No one here is busting out with good health. My wife has the remains of a month long earth-shaking cough, my step-daughter has had Winter Vomiting Virus, and been off school all day, and I got visited by a lovely migraine, which took hold just as I arrived at Birmingham City University for a day of seeing students; which didn’t happen. Instead, I slept in the car in the One Stop car park for a couple of hours, then drove home half blind.
I’m reading Brian Dillon’s excellent ‘Tormented Hope’, whose subtitle is ‘Nine Hypochondriac Lives.’ It’s the best book on the subject I’ve ever read. Illness is a relief to a hypochondriac, of course, because the imaginings lessen as the actual symptoms take hold.
Migraine is the only real thing I’ve ever had, and I’ve had it for all my life. Over the years, it’s changed its pattern. When I was a kid, I had loads, and would spend three days vomiting into a bucket. I don’t get that now, but strange things happen. Words get lost. Lines of text lose all meaning. Speech comes out backwards. Nice.
In days of yore, when Charley was a kid, I once contracted a migraine while I was pushing her home from her child-minders. I threw up in the gutter on the Lewes Road in Brighton. When we got in, I sat her in front of the telly, and did my best to sleep it off. I was still asleep when Charley’s Mum came home at about half seven. But I woke up, because I was going out. I felt like death on bad acid, but I was getting up and going out. I had tickets to see Doctor John at the Top Rank, and no shit migraine was going to stop that.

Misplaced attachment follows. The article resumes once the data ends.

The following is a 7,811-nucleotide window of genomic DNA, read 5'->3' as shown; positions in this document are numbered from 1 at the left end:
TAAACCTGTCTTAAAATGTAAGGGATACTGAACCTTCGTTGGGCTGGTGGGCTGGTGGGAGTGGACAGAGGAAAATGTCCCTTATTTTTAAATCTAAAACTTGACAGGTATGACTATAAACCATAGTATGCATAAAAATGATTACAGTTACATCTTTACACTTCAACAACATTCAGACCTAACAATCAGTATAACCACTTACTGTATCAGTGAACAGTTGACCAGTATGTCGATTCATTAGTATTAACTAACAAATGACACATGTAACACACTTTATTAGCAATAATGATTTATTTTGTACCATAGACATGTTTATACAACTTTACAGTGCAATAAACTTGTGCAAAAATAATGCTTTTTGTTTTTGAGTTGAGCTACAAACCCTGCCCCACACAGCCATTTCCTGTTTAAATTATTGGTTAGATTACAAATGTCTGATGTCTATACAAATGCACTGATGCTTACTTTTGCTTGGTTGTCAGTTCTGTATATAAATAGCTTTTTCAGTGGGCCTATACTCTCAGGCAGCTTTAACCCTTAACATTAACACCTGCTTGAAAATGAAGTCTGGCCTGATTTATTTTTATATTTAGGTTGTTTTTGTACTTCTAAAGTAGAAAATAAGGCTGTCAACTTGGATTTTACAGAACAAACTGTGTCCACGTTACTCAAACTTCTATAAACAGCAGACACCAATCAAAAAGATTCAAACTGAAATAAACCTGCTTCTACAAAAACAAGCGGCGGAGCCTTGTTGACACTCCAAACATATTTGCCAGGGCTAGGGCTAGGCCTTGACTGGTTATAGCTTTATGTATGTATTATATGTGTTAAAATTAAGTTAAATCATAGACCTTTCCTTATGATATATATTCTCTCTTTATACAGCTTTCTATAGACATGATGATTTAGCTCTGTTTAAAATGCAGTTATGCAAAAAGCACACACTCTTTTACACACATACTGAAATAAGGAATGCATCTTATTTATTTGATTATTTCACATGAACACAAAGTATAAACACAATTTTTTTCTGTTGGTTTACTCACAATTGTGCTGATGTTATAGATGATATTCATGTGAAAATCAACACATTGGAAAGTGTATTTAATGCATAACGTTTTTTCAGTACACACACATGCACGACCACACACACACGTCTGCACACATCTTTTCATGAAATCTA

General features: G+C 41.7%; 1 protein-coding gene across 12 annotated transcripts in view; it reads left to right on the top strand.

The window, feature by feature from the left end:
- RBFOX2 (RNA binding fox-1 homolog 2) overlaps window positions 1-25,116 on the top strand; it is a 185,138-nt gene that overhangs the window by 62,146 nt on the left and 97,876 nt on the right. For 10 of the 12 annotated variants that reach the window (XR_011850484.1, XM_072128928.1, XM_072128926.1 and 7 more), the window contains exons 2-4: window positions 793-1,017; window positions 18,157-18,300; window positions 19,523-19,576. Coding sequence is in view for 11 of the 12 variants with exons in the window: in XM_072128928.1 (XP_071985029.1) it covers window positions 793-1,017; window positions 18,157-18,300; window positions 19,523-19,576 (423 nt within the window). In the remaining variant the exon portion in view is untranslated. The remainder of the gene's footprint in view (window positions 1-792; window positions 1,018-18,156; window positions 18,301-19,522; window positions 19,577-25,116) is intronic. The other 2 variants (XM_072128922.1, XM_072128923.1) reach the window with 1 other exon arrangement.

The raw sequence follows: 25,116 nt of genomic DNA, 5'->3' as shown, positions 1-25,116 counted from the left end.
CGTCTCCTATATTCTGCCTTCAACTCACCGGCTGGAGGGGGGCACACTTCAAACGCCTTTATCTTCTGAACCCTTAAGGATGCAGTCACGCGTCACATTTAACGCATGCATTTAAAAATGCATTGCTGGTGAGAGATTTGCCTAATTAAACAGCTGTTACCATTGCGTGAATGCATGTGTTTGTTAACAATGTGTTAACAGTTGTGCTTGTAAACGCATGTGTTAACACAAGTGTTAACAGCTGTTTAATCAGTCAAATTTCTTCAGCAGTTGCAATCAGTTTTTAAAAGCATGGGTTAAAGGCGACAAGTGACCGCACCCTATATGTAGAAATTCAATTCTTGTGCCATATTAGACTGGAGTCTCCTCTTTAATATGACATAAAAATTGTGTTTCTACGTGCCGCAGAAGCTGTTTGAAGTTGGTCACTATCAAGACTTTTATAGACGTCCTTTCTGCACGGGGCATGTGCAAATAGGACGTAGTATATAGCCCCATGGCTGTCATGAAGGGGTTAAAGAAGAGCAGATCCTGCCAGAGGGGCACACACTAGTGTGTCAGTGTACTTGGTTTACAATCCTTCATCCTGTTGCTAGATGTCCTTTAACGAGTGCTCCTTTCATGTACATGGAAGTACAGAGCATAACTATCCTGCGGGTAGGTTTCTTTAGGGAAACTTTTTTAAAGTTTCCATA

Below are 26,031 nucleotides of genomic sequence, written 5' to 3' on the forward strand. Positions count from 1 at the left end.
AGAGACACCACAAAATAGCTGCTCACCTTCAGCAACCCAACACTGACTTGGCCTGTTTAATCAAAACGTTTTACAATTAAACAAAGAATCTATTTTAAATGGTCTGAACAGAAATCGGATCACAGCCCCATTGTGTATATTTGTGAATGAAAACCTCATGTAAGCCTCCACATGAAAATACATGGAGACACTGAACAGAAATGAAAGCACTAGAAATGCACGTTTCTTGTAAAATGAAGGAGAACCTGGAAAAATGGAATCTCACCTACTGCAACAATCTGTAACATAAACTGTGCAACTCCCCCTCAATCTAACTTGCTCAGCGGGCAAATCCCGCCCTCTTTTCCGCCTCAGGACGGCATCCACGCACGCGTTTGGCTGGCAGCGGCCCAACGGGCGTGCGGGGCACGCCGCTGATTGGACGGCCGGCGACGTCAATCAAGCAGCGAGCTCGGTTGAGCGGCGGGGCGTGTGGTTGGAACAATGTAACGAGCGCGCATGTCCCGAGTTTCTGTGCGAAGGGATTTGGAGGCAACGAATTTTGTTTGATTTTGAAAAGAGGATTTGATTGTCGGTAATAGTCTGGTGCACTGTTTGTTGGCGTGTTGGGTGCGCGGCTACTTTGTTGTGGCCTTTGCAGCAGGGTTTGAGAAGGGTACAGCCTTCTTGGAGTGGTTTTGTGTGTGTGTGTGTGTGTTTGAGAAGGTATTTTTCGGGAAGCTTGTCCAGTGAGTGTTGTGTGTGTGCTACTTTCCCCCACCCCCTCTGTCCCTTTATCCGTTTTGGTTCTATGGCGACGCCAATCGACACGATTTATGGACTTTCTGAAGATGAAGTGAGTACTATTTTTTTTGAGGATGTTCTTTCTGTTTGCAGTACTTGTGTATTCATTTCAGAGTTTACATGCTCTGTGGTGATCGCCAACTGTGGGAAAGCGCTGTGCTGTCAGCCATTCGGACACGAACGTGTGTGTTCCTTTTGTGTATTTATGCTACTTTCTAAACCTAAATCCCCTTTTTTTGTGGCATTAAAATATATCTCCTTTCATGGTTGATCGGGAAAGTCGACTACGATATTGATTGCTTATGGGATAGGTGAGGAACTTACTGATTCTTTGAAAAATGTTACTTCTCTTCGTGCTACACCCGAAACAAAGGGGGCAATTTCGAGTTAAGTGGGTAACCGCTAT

I was going with my mate Gary, who lived a little way up the Lewes Road, closer to The Level. I called for him. His housemate let me in. Gary sat with his head under a towel over a steaming bowl of hot water and friars balsam. He looked up at me, with eyes streaming.
‘I’ve got the flu, mate,’ he said. ‘But I’m not missing tonight.’
Somehow, he got to his feet, and dragged himself up the stairs to change out of his filthy pyjamas. When he came down, we got our trusty old pipes, and each had a fill, which gave us the energy to get out. We didn’t have the money for the bus, so we walked from the Lewes Road down to the seafront, and along to the Top Rank.
There was a notice sellotaped to the door, written in black marker pen.